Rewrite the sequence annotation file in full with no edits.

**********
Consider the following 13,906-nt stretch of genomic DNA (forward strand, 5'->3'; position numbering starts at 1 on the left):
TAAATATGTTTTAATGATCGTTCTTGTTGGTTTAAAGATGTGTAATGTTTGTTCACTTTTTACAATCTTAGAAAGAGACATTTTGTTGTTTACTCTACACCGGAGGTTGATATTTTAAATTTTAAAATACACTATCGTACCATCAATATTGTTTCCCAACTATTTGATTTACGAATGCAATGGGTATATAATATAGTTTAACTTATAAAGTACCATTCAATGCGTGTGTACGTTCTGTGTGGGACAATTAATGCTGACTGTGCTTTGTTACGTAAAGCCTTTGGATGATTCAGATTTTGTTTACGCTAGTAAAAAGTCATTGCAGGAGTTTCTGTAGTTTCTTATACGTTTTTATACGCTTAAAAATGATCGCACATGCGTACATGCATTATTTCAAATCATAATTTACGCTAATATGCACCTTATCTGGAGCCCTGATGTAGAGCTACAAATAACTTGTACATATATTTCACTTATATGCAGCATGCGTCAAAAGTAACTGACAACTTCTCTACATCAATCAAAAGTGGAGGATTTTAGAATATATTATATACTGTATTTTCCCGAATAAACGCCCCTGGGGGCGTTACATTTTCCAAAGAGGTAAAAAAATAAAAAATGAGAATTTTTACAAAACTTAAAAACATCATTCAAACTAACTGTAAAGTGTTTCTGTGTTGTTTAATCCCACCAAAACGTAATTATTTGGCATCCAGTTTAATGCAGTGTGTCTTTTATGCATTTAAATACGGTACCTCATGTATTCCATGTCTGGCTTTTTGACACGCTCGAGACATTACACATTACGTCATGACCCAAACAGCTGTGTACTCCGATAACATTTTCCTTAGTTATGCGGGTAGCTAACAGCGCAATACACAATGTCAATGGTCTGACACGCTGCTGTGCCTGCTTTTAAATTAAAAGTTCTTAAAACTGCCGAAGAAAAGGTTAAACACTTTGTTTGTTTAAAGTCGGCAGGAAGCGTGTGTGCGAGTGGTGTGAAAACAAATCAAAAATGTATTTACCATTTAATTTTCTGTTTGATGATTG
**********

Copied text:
Consider the following 13,906-nt stretch of genomic DNA (forward strand, 5'->3'; position numbering starts at 1 on the left):
TAAATATGTTTTAATGATCGTTCTTGTTGGTTTAAAGATGTGTAATGTTTGTTCACTTTTTACAATCTTAGAAAGAGACATTTTGTTGTTTACTCTACACCGGAGGTTGATATTTTAAATTTTAAAATACACTATCGTACCATCAATATTGTTTCCCAACTATTTGATTTACGAATGCAATGGGTATATAATATAGTTTAACTTATAAAGTACCATTCAATGCGTGTGTACGTTCTGTGTGGGACAATTAATGCTGACTGTGCTTTGTTACGTAAAGCCTTTGGATGATTCAGATTTTGTTTACGCTAGTAAAAAGTCATTGCAGGAGTTTCTGTAGTTTCTTATACGTTTTTATACGCTTAAAAATGATCGCACATGCGTACATGCATTATTTCAAATCATAATTTACGCTAATATGCACCTTATCTGGAGCCCTGATGTAGAGCTACAAATAACTTGTACATATATTTCACTTATATGCAGCATGCGTCAAAAGTAACTGACAACTTCTCTACATCAATCAAAAGTGGAGGATTTTAGAATATATTATATACTGTATTTTCCCGAATAAACGCCCCTGGGGGCGTTACATTTTCCAAAGAGGTAAAAAAATAAAAAATGAGAATTTTTACAAAACTTAAAAACATCATTCAAACTAACTGTAAAGTGTTTCTGTGTTGTTTAATCCCACCAAAACGTAATTATTTGGCATCCAGTTTAATGCAGTGTGTCTTTTATGCATTTAAATACGGTACCTCATGTATTCCATGTCTGGCTTTTTGACACGCTCGAGACATTACACATTACGTCATGACCCAAACAGCTGTGTACTCCGATAACATTTTCCTTAGTTATGCGGGTAGCTAACAGCGCAATACACAATGTCAATGGTCTGACACGCTGCTGTGCCTGCTTTTAAATTAAAAGTTCTTAAAACTGCCGAAGAAAAGGTTAAACACTTTGTTTGTTTAAAGTCGGCAGGAAGCGTGTGTGCGAGTGGTGTGAAAACAAATCAAAAATGTATTTACCATTTAATTTTCTGTTTGATGATTG